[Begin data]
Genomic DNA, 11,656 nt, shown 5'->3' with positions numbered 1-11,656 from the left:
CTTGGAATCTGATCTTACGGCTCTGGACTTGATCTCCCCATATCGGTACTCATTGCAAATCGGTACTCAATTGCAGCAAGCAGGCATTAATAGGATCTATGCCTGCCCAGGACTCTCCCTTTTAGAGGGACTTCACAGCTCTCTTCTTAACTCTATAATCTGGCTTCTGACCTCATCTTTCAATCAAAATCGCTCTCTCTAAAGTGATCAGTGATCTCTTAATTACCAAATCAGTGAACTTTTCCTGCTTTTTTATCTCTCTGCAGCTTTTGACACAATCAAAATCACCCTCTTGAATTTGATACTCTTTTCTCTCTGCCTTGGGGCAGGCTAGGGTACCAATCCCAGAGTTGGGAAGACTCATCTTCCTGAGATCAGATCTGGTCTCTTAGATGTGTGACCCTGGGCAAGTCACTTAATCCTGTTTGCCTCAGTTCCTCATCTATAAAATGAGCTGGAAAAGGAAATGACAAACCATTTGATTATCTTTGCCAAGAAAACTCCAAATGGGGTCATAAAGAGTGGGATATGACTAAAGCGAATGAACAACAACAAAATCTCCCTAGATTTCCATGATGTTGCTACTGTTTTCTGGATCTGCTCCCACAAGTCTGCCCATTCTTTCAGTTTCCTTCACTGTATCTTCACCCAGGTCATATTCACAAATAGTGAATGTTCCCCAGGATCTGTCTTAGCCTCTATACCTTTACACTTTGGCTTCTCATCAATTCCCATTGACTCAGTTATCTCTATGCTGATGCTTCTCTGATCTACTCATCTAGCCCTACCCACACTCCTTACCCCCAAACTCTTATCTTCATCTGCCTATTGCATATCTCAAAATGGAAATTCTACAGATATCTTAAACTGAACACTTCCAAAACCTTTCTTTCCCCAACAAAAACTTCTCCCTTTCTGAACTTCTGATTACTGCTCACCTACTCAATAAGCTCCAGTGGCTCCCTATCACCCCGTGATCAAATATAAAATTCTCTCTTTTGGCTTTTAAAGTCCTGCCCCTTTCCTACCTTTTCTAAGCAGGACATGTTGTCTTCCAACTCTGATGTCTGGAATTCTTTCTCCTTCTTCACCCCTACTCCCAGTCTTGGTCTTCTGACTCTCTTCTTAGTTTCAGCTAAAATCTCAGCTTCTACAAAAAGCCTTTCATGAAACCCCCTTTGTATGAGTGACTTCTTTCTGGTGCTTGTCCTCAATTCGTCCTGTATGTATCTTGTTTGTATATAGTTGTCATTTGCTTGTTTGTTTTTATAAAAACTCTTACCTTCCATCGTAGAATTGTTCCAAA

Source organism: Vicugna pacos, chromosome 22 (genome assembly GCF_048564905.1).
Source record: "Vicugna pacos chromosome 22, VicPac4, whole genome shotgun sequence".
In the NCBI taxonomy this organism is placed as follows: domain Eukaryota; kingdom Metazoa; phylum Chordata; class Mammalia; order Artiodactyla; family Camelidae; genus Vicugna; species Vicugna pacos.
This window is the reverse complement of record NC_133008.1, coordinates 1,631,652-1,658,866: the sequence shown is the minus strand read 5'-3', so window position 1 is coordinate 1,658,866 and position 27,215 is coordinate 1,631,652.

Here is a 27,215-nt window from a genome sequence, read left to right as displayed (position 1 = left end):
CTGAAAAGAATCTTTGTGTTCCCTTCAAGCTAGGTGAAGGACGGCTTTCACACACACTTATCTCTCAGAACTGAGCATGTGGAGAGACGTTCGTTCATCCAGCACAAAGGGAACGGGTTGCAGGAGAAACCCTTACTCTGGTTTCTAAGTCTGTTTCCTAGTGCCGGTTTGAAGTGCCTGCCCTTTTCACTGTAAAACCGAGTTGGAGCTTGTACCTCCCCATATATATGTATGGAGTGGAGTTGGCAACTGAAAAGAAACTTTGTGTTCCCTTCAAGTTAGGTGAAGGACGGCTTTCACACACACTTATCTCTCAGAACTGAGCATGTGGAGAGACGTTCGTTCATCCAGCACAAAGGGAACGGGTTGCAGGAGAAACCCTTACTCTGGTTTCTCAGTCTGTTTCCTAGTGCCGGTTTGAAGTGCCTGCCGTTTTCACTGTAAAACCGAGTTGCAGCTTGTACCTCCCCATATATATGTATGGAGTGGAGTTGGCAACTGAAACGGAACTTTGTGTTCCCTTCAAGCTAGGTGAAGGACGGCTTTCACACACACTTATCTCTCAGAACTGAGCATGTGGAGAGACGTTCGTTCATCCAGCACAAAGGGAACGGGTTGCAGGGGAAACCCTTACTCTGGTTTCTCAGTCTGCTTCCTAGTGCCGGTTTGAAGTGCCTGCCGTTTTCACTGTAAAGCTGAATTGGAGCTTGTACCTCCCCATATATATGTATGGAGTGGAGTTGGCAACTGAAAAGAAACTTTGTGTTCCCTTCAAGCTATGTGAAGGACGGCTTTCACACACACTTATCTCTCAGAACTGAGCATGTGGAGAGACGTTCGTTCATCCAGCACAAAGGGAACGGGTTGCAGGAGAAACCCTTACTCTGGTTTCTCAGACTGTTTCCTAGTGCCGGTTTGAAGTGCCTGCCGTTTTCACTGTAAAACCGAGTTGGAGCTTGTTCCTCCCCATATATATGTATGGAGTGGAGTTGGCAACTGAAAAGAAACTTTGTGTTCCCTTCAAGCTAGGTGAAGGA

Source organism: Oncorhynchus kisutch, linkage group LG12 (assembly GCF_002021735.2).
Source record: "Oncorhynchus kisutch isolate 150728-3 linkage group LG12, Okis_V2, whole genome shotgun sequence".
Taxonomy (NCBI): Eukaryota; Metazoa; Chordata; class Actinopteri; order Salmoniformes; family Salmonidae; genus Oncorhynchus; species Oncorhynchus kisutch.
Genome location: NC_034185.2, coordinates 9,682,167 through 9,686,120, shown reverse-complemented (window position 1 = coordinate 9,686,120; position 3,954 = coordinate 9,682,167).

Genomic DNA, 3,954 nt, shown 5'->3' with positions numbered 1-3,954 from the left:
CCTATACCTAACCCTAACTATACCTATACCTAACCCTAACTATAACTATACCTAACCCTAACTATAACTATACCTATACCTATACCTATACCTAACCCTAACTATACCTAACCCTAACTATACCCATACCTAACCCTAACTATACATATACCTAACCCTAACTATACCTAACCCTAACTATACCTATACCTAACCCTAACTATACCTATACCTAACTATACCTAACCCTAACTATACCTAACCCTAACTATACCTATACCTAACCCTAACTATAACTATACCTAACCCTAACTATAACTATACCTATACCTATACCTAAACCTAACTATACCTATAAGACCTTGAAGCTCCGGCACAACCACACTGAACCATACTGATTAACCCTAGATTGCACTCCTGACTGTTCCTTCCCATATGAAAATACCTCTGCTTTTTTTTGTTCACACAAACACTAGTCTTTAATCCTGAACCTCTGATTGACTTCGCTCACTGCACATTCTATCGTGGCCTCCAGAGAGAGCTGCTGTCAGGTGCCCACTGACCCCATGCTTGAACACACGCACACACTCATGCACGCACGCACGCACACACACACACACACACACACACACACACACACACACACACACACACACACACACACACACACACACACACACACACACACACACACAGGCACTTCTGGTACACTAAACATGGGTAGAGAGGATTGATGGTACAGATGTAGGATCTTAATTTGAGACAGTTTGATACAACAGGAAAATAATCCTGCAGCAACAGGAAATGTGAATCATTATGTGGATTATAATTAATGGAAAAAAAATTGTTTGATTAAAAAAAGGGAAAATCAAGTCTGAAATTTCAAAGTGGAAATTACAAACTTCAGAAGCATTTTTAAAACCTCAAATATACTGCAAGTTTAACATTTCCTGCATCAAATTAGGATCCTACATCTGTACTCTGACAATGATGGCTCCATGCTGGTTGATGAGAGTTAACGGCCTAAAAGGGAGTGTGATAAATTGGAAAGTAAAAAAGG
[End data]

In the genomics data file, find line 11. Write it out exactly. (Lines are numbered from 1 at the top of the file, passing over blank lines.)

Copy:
Taxonomy (NCBI): Eukaryota; Metazoa; Chordata; class Actinopteri; order Salmoniformes; family Salmonidae; genus Oncorhynchus; species Oncorhynchus kisutch.